Peter Stubbs is a retired Sheffield solicitor with a lifelong interest in history. His talk takes us back to a very different time. Our royalty was closely allied to the House of Hanover and the Holy Roman Empire.
George III (born 1738) was King of Great Britain and Ireland from 25 October 1760 until the union of the two kingdoms on 1 January 1801, after which he was King of the United Kingdom of Great Britain and Ireland until his death in 1820. He was concurrently Duke and Prince-elector of Brunswick-Lüneburg in the Holy Roman Empire before becoming King of Hanover on 12 October 1814. He was a monarch of the House of Hanover, but unlike his two predecessors, he was born in Great Britain, spoke English as his first language, and never visited Hanover.
In 1761, George married Charlotte of Mecklenburg-Strelitz and they enjoyed a happy marriage, with 15 children. After serious bouts of illness in 1788 – 1789 and 1801, thought now to be caused by porphyria, he became permanently deranged in 1810. The Prince of Wales (later George IV) became regent.
George remained ill until his death at Windsor Castle on 29 January 1820.
His first son became George IV of the UK. Born in 1762, he was very accomplished youth interested in art, music, literature and architecture. He was continually at logger heads with his father. At the age of 18 the Prince of Wales was given a separate establishment. He threw himself into a life of dissipation and wild extravagance. When 21 he was given an annual income of over £6m plus a grant of £7m in today’s equivalence. This was totally inadequate for his lifestyle. He was illegally married to Maria Fitzherbert who he adored and then was forced in 1795 to marry Princess Caroline of Brunswick who he hated. After the birth of their only child Princess Charlotte, they separated and divorced. His debts in 1795 reached the equivalent of £65m. His lifestyle made him very unpopular with the populace.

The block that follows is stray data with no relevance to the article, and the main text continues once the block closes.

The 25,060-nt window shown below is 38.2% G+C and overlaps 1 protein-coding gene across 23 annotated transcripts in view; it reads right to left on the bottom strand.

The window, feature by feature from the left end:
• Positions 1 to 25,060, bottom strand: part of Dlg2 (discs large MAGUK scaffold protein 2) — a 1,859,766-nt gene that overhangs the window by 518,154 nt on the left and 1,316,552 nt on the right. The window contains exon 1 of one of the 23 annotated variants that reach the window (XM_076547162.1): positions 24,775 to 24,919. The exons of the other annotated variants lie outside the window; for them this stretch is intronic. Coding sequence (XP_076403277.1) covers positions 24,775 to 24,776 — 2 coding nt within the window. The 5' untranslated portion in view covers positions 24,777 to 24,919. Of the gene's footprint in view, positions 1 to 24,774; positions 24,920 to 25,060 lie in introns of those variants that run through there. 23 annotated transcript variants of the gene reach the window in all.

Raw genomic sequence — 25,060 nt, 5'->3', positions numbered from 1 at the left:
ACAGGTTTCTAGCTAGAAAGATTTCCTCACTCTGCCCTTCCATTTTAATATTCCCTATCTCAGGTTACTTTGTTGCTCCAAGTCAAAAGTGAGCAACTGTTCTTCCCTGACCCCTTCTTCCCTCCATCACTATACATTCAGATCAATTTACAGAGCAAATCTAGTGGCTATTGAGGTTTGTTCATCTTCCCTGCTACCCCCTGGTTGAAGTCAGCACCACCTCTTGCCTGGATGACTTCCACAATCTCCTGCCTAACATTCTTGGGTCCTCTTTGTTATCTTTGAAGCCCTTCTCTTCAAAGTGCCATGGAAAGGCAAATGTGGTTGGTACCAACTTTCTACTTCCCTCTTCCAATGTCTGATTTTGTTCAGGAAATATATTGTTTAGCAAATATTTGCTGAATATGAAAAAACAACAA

In 1763 Frederick (Duke of York) was born, followed in 1765 by Wilhelm. Most of George’s sons served in the Army but Wilhelm was regarded as of little importance and served as a midshipman in the Navy with no privileges. He loved the life and became a very competent lieutenant and then a captain of warships. In 1791 he began a relationship with Mrs Jordan. She was an actress and they were always short of money. In 1818 he married Princess Adelaide of Saxe-Meiningen. He rose to become Lord High Admiral. In 1830 he became King William IV to the great approval of the populace and the Duke of Wellington. He restored the popularity of the Crown.
Space does not permit even a brief resume of the other 12 children nor the link to Queen Victoria.